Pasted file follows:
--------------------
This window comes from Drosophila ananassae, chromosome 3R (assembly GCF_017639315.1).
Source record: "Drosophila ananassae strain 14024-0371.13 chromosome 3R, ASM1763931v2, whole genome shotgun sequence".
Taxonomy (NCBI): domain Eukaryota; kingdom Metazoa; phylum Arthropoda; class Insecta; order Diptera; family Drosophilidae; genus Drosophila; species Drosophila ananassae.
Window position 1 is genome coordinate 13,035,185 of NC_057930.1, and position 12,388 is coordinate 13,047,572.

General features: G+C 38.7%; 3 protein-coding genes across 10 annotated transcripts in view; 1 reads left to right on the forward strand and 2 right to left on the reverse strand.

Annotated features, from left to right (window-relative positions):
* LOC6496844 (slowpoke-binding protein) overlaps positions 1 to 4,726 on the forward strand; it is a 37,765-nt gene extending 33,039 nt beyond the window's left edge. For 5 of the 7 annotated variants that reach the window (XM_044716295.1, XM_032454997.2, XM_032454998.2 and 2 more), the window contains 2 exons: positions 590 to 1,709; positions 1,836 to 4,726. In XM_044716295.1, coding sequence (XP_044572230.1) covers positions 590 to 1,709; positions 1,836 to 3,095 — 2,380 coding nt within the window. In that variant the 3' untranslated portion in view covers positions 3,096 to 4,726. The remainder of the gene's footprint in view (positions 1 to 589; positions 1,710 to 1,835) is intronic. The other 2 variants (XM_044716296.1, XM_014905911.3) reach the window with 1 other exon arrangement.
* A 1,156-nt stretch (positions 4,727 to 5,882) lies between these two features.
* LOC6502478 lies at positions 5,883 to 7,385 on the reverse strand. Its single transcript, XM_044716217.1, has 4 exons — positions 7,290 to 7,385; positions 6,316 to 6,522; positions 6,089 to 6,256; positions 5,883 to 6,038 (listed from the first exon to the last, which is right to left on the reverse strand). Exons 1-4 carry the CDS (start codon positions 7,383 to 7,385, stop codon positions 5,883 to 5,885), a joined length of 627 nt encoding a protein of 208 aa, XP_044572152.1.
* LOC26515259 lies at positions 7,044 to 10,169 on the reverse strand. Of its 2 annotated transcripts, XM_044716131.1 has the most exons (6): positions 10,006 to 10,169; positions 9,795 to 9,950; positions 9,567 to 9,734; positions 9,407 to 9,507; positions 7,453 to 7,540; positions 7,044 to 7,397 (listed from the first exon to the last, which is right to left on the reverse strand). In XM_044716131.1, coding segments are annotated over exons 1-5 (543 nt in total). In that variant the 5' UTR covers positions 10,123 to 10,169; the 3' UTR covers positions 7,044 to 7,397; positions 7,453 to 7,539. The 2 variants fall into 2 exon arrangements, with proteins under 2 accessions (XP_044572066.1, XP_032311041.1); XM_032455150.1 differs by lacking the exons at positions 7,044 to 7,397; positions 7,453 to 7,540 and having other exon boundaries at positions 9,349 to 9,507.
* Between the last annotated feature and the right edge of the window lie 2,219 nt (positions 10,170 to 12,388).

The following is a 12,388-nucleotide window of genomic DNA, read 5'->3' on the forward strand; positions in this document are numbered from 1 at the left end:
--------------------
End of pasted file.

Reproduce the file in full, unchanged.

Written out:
This window comes from Drosophila ananassae, chromosome 3R (assembly GCF_017639315.1).
Source record: "Drosophila ananassae strain 14024-0371.13 chromosome 3R, ASM1763931v2, whole genome shotgun sequence".
Taxonomy (NCBI): domain Eukaryota; kingdom Metazoa; phylum Arthropoda; class Insecta; order Diptera; family Drosophilidae; genus Drosophila; species Drosophila ananassae.
Window position 1 is genome coordinate 13,035,185 of NC_057930.1, and position 12,388 is coordinate 13,047,572.

General features: G+C 38.7%; 3 protein-coding genes across 10 annotated transcripts in view; 1 reads left to right on the forward strand and 2 right to left on the reverse strand.

Annotated features, from left to right (window-relative positions):
* LOC6496844 (slowpoke-binding protein) overlaps positions 1 to 4,726 on the forward strand; it is a 37,765-nt gene extending 33,039 nt beyond the window's left edge. For 5 of the 7 annotated variants that reach the window (XM_044716295.1, XM_032454997.2, XM_032454998.2 and 2 more), the window contains 2 exons: positions 590 to 1,709; positions 1,836 to 4,726. In XM_044716295.1, coding sequence (XP_044572230.1) covers positions 590 to 1,709; positions 1,836 to 3,095 — 2,380 coding nt within the window. In that variant the 3' untranslated portion in view covers positions 3,096 to 4,726. The remainder of the gene's footprint in view (positions 1 to 589; positions 1,710 to 1,835) is intronic. The other 2 variants (XM_044716296.1, XM_014905911.3) reach the window with 1 other exon arrangement.
* A 1,156-nt stretch (positions 4,727 to 5,882) lies between these two features.
* LOC6502478 lies at positions 5,883 to 7,385 on the reverse strand. Its single transcript, XM_044716217.1, has 4 exons — positions 7,290 to 7,385; positions 6,316 to 6,522; positions 6,089 to 6,256; positions 5,883 to 6,038 (listed from the first exon to the last, which is right to left on the reverse strand). Exons 1-4 carry the CDS (start codon positions 7,383 to 7,385, stop codon positions 5,883 to 5,885), a joined length of 627 nt encoding a protein of 208 aa, XP_044572152.1.
* LOC26515259 lies at positions 7,044 to 10,169 on the reverse strand. Of its 2 annotated transcripts, XM_044716131.1 has the most exons (6): positions 10,006 to 10,169; positions 9,795 to 9,950; positions 9,567 to 9,734; positions 9,407 to 9,507; positions 7,453 to 7,540; positions 7,044 to 7,397 (listed from the first exon to the last, which is right to left on the reverse strand). In XM_044716131.1, coding segments are annotated over exons 1-5 (543 nt in total). In that variant the 5' UTR covers positions 10,123 to 10,169; the 3' UTR covers positions 7,044 to 7,397; positions 7,453 to 7,539. The 2 variants fall into 2 exon arrangements, with proteins under 2 accessions (XP_044572066.1, XP_032311041.1); XM_032455150.1 differs by lacking the exons at positions 7,044 to 7,397; positions 7,453 to 7,540 and having other exon boundaries at positions 9,349 to 9,507.
* Between the last annotated feature and the right edge of the window lie 2,219 nt (positions 10,170 to 12,388).

The following is a 12,388-nucleotide window of genomic DNA, read 5'->3' on the forward strand; positions in this document are numbered from 1 at the left end: